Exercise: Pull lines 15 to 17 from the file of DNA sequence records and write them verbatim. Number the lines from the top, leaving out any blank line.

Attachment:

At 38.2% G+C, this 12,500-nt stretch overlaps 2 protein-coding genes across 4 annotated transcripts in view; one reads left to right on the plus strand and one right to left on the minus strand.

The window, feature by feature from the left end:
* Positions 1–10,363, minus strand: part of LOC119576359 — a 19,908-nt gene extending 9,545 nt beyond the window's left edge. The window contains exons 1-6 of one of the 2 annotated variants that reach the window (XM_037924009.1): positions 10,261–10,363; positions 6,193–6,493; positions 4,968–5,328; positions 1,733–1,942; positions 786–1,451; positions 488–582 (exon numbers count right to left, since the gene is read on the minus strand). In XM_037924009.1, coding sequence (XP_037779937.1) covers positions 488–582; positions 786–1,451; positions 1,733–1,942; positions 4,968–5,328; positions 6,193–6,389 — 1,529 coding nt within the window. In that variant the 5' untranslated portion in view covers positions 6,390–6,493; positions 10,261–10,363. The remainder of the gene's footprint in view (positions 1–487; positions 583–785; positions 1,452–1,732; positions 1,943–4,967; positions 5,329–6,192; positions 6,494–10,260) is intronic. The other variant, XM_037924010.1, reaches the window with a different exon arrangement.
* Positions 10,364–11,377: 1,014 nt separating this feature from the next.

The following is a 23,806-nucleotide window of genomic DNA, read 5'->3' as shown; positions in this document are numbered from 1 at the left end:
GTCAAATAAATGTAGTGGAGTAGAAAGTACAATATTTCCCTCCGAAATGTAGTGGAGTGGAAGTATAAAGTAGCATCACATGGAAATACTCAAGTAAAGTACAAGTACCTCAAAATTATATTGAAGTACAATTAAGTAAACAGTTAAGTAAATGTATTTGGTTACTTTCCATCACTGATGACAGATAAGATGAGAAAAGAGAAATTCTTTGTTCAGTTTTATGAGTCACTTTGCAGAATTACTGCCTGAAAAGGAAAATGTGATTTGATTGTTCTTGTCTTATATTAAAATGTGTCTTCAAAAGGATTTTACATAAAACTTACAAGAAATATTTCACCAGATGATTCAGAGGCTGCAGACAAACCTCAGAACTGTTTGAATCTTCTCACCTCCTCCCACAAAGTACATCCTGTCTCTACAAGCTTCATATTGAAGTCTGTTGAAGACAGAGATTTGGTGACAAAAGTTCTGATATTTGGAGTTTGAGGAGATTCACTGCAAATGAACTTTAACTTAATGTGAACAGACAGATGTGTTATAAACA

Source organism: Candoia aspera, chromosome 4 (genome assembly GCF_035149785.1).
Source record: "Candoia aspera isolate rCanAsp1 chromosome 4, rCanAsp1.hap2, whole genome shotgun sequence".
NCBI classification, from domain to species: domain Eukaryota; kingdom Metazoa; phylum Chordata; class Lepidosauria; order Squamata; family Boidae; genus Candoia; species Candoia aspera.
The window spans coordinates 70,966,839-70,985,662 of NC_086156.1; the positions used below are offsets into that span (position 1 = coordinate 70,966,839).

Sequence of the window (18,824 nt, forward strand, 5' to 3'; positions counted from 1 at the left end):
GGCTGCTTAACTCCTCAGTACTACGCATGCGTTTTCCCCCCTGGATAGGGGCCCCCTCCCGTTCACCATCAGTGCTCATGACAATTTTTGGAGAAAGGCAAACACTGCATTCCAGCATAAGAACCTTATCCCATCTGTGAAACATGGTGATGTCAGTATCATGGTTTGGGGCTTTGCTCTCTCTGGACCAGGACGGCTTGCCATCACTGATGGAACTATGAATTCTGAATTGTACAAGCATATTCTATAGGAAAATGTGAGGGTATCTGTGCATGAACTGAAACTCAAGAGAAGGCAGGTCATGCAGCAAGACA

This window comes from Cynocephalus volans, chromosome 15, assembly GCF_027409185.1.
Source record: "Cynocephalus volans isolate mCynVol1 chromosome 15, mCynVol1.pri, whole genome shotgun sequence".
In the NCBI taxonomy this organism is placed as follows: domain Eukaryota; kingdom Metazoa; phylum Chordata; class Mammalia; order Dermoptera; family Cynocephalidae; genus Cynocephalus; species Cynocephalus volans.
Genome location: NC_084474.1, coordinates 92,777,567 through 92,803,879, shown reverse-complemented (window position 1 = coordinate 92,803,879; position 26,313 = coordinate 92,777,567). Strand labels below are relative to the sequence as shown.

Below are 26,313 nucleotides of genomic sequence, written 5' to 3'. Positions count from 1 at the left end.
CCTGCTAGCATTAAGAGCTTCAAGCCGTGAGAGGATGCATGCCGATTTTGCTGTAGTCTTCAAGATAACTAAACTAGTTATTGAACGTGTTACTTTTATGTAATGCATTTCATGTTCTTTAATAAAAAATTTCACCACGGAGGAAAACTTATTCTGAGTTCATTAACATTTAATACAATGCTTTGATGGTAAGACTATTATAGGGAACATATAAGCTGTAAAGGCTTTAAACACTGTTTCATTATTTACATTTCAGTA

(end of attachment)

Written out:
In the NCBI taxonomy this organism is placed as follows: domain Eukaryota; kingdom Metazoa; phylum Chordata; class Mammalia; order Dermoptera; family Cynocephalidae; genus Cynocephalus; species Cynocephalus volans.
Genome location: NC_084474.1, coordinates 92,777,567 through 92,803,879, shown reverse-complemented (window position 1 = coordinate 92,803,879; position 26,313 = coordinate 92,777,567). Strand labels below are relative to the sequence as shown.

Below are 26,313 nucleotides of genomic sequence, written 5' to 3'. Positions count from 1 at the left end.